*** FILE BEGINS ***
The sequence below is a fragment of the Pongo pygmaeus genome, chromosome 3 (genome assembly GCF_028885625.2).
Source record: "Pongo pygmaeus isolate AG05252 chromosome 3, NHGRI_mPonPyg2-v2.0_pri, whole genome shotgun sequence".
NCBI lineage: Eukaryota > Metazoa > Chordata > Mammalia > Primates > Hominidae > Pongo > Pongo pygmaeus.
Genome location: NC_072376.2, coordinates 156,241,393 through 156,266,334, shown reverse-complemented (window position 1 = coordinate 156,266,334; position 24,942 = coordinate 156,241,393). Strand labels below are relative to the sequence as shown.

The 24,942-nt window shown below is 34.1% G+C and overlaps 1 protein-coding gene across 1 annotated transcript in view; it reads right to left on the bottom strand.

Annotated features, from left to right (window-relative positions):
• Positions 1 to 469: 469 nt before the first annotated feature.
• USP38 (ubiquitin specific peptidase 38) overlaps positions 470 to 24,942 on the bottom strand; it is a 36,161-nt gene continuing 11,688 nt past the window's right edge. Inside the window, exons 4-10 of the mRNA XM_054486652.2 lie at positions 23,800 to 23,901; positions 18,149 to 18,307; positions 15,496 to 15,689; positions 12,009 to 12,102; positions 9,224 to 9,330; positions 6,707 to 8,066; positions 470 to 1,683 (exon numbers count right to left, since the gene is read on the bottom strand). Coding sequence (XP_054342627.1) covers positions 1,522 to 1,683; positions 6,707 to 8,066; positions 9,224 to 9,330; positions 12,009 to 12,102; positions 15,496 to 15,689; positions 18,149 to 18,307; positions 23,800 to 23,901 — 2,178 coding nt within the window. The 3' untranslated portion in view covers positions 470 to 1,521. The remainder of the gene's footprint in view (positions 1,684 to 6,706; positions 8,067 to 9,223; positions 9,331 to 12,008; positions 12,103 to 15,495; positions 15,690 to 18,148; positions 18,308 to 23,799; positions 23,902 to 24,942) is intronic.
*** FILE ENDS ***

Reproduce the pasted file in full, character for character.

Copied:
The sequence below is a fragment of the Pongo pygmaeus genome, chromosome 3 (genome assembly GCF_028885625.2).
Source record: "Pongo pygmaeus isolate AG05252 chromosome 3, NHGRI_mPonPyg2-v2.0_pri, whole genome shotgun sequence".
NCBI lineage: Eukaryota > Metazoa > Chordata > Mammalia > Primates > Hominidae > Pongo > Pongo pygmaeus.
Genome location: NC_072376.2, coordinates 156,241,393 through 156,266,334, shown reverse-complemented (window position 1 = coordinate 156,266,334; position 24,942 = coordinate 156,241,393). Strand labels below are relative to the sequence as shown.

The 24,942-nt window shown below is 34.1% G+C and overlaps 1 protein-coding gene across 1 annotated transcript in view; it reads right to left on the bottom strand.

Annotated features, from left to right (window-relative positions):
• Positions 1 to 469: 469 nt before the first annotated feature.
• USP38 (ubiquitin specific peptidase 38) overlaps positions 470 to 24,942 on the bottom strand; it is a 36,161-nt gene continuing 11,688 nt past the window's right edge. Inside the window, exons 4-10 of the mRNA XM_054486652.2 lie at positions 23,800 to 23,901; positions 18,149 to 18,307; positions 15,496 to 15,689; positions 12,009 to 12,102; positions 9,224 to 9,330; positions 6,707 to 8,066; positions 470 to 1,683 (exon numbers count right to left, since the gene is read on the bottom strand). Coding sequence (XP_054342627.1) covers positions 1,522 to 1,683; positions 6,707 to 8,066; positions 9,224 to 9,330; positions 12,009 to 12,102; positions 15,496 to 15,689; positions 18,149 to 18,307; positions 23,800 to 23,901 — 2,178 coding nt within the window. The 3' untranslated portion in view covers positions 470 to 1,521. The remainder of the gene's footprint in view (positions 1,684 to 6,706; positions 8,067 to 9,223; positions 9,331 to 12,008; positions 12,103 to 15,495; positions 15,690 to 18,148; positions 18,308 to 23,799; positions 23,902 to 24,942) is intronic.